The Unequal Ocean

Living with Environmental Change along the Peruvian Coast

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Based on a decade of ethnographic and archival research in Peru, this volume reveals how prevailing representations of the ocean obscure racialized disparities and the ways that different people experience the impacts of the climate crisis.

Tackling important subjects of global concern, the author presents a complex image of Peru’s global seascapes as historical spaces comprising precarious worlds that expose people, nonhuman species, and places to unequal levels of harm. He traces how powerful actors in Peru represent the ocean in ways that erase the systemic inequalities, histories of uneven development, and extractive violence that have shaped ocean life. These erasures underscore the need for alternative representations of the ocean that highlight the engagements and commitments that make oceanic ecologies possible, as well as the material relationships and unequal positions of different people and species within them.

The author analyzes a multitude of timely topics, including waves and coastal development, the circulation of ocean waste, El Niño warming events, and the extraction of jumbo squid. This book also addresses expanding scholarly interest in the world’s oceans as sites for thinking about social inequities, environmental politics, and multispecies relationships.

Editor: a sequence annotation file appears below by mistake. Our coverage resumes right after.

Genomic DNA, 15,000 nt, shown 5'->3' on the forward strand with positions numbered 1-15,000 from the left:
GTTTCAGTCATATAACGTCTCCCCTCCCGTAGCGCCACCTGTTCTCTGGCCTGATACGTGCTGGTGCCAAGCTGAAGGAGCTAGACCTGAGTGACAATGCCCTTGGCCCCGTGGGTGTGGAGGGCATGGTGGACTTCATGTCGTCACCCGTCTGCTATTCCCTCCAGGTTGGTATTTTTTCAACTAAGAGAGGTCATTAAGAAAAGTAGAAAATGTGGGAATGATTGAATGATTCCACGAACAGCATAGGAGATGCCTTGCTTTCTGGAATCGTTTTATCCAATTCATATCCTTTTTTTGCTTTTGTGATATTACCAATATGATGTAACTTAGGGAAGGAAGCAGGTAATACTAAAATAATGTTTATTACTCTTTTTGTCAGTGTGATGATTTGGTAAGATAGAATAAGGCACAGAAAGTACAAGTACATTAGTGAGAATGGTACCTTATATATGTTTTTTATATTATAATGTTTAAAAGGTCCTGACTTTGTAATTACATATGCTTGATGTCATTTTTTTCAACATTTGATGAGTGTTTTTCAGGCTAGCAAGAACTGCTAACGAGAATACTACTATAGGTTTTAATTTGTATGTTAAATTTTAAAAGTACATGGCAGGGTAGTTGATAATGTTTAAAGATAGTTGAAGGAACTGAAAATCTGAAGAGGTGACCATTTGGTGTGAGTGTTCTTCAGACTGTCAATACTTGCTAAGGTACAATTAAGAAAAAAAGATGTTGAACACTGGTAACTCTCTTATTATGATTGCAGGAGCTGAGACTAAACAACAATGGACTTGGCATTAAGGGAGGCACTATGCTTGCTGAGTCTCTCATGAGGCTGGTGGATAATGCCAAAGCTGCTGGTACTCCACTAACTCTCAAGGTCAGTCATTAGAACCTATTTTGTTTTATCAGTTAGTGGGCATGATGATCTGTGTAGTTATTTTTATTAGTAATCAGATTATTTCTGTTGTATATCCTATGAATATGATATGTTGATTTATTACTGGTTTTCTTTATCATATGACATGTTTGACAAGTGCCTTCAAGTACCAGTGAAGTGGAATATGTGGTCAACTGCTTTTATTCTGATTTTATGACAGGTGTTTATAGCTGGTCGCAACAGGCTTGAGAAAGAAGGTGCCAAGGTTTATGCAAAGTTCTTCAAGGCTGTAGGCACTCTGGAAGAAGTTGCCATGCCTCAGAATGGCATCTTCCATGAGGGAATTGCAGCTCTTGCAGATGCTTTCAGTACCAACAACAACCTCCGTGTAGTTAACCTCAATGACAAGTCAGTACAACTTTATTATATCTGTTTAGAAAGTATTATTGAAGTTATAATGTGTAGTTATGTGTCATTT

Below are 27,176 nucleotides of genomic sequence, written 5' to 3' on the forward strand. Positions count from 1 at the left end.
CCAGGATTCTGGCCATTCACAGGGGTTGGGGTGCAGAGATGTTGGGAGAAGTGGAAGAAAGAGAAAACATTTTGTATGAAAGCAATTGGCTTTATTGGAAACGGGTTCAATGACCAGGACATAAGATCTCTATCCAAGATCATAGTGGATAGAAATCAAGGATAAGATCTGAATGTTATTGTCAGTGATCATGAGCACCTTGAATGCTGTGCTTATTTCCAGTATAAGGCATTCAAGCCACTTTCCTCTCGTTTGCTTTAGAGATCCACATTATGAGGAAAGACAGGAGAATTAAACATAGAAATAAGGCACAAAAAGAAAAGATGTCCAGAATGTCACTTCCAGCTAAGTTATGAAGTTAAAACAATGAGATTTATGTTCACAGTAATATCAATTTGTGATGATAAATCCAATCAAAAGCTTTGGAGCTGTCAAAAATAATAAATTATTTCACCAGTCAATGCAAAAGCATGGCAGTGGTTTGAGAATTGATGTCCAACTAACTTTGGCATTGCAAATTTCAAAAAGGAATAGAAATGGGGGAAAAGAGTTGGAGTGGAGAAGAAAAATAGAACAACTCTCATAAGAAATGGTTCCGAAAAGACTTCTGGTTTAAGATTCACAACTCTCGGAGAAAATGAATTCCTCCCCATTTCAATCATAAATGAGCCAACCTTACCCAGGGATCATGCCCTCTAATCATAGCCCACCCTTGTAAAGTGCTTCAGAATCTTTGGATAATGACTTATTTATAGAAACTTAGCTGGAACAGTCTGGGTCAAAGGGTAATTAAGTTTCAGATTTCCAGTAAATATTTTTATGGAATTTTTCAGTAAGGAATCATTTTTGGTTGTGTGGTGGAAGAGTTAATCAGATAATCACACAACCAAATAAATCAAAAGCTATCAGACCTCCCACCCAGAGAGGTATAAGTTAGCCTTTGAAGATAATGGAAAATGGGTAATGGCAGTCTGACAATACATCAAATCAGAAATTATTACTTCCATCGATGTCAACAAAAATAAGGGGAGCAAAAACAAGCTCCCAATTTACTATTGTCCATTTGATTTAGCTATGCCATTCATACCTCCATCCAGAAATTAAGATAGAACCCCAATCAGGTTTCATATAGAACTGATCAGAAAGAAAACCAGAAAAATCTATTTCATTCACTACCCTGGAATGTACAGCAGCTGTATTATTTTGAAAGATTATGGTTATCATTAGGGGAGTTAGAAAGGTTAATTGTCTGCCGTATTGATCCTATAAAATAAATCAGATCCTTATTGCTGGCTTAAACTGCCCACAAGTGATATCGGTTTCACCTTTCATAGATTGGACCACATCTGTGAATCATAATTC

“This book explores how climate change and environmental change are experienced by coastal residents of Peru. It explores how race and class affect ordinary peoples’ experience of environmental crisis, focusing on surfing and coastlines, plastic and other waste, ENSO events/mudflows and floods, and fishing for giant squid. It is clearly written and synthetic, and [it] gives an excellent situated description of global environmental change and racial/class politics, nicely addressing the limitations of some of the climate change literature.”—Andrew S. Mathews, author of Instituting Nature: Authority, Expertise, and Power in Mexican Forests

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